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Conservative estimates indicate that the 2010 BP oil disaster released over 200 million gallons of oil into the Gulf, followed by at least 1.8 million gallons of dispersants. While the use of dispersants helped mitigate the public relations disaster by preventing the persistent formation of surface oil, as well as keeping many beaches visibly untouched, they also drove the oil deeper into the water column (and food chain) rendering a 2-dimensional problem (surface oil) into a 3-dimensional one. Additionally, research indicates that dispersants prevent the biodegradation of toxic oil components, as well as increasing dispersant absorption into fish from between 6 to 1100 fold higher levels.
Since the event, both the mainstream media and the government have acted as if the oil disappeared, and that no significant health risks remain for the millions still consuming contaminated seafood from the Gulf.*
Now, a new study published in the journal Environmental Health Perspectives has revealed that the 2010 BP Gulf oil disaster resulted in widespread contamination of Gulf Coast seafood with toxic components from crude oil.1 In fact, levels of polycyclic aromatic hydrocarbons (PAHs) in shrimp were found to exceed the FDA’s established thresholds for allowable levels [levels of concern (LOCs)] for pregnant women in up to 53% of Gulf shrimp sampled.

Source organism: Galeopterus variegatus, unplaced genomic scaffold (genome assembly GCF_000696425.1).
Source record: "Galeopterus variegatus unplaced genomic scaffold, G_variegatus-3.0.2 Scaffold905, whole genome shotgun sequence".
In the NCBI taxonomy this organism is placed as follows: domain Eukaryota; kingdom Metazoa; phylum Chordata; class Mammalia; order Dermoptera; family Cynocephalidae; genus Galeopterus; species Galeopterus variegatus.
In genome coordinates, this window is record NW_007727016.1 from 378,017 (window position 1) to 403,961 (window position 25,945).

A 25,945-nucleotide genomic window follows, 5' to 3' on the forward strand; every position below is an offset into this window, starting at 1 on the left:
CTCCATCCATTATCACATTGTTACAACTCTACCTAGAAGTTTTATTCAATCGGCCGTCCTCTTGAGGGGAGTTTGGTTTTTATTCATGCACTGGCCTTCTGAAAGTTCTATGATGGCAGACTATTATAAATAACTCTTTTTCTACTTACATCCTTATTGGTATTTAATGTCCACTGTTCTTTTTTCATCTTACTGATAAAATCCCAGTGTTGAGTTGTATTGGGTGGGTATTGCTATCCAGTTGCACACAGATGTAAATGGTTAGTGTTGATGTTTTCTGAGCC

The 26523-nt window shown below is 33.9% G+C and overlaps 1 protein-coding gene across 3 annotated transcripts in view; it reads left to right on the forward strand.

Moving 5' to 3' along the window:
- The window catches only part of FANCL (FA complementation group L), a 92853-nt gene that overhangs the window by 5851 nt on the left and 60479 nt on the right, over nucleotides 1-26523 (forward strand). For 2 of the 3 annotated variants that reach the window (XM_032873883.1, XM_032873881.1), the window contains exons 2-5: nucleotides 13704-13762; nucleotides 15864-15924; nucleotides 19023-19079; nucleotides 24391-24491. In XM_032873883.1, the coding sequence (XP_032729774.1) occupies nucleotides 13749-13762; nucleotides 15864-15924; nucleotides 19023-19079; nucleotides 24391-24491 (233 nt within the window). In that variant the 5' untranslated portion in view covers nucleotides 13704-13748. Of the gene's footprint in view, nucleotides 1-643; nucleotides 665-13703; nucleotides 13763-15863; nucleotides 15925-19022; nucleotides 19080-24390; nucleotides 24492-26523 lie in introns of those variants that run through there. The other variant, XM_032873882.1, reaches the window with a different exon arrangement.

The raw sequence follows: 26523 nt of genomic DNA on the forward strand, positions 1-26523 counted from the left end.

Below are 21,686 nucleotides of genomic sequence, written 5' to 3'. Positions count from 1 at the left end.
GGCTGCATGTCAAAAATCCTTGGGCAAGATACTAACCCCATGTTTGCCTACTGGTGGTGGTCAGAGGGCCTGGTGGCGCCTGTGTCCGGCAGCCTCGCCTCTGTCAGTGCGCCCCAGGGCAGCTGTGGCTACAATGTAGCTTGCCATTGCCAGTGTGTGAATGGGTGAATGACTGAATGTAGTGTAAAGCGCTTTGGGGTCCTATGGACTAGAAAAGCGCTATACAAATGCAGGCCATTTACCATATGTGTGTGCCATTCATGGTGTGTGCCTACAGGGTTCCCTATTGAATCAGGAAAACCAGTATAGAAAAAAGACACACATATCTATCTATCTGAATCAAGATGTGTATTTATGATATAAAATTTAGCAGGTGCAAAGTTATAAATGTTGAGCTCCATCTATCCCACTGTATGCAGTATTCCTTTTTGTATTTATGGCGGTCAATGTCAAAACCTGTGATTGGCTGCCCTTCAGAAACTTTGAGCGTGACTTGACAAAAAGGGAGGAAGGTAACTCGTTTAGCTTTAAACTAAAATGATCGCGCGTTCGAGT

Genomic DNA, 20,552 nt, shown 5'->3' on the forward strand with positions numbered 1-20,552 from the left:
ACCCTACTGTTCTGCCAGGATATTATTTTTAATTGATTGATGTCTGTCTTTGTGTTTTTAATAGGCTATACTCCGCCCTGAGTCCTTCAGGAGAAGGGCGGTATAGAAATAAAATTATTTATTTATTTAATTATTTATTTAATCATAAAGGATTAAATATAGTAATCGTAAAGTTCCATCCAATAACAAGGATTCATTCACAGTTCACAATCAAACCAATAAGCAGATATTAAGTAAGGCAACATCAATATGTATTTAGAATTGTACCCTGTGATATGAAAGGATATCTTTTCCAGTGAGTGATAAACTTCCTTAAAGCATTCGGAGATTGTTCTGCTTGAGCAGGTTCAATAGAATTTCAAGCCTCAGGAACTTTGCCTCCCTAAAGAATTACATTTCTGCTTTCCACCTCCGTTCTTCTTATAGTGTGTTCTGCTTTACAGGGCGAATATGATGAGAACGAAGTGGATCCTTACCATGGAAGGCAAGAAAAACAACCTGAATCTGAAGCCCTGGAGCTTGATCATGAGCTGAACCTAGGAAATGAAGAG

PAHs are well-known carcinogens and developmental toxicants, which is why the U.S. Food and Drug Administration (FDA) is obligated to set risk criteria and thresholds for allowable levels of exposure to them.**
Another ATSer got involved with several universities and created a nationwide network of testing stations and put out considerable personal expense to test the rain (testtherain.com), and all that went for nothing because every university with the capability to do the detailed testing and identify Corexit was already under contract with BP and those contracts included non-disclosure agreements. They could test the rainwater, but they could not publish the results.
AND, on top of that, only a very few select researchers had access to the secret proprietary ingredients that distinguish Corexit from all the other dispersants
AUSTIN — The Gulf of Mexico commercial shrimp season for both state and federal waters will open 30 minutes after sunset Sunday, July 15, 2012. The opening date is based on an evaluation of the biological, social and economic information to maximize the benefits to the industry and the public.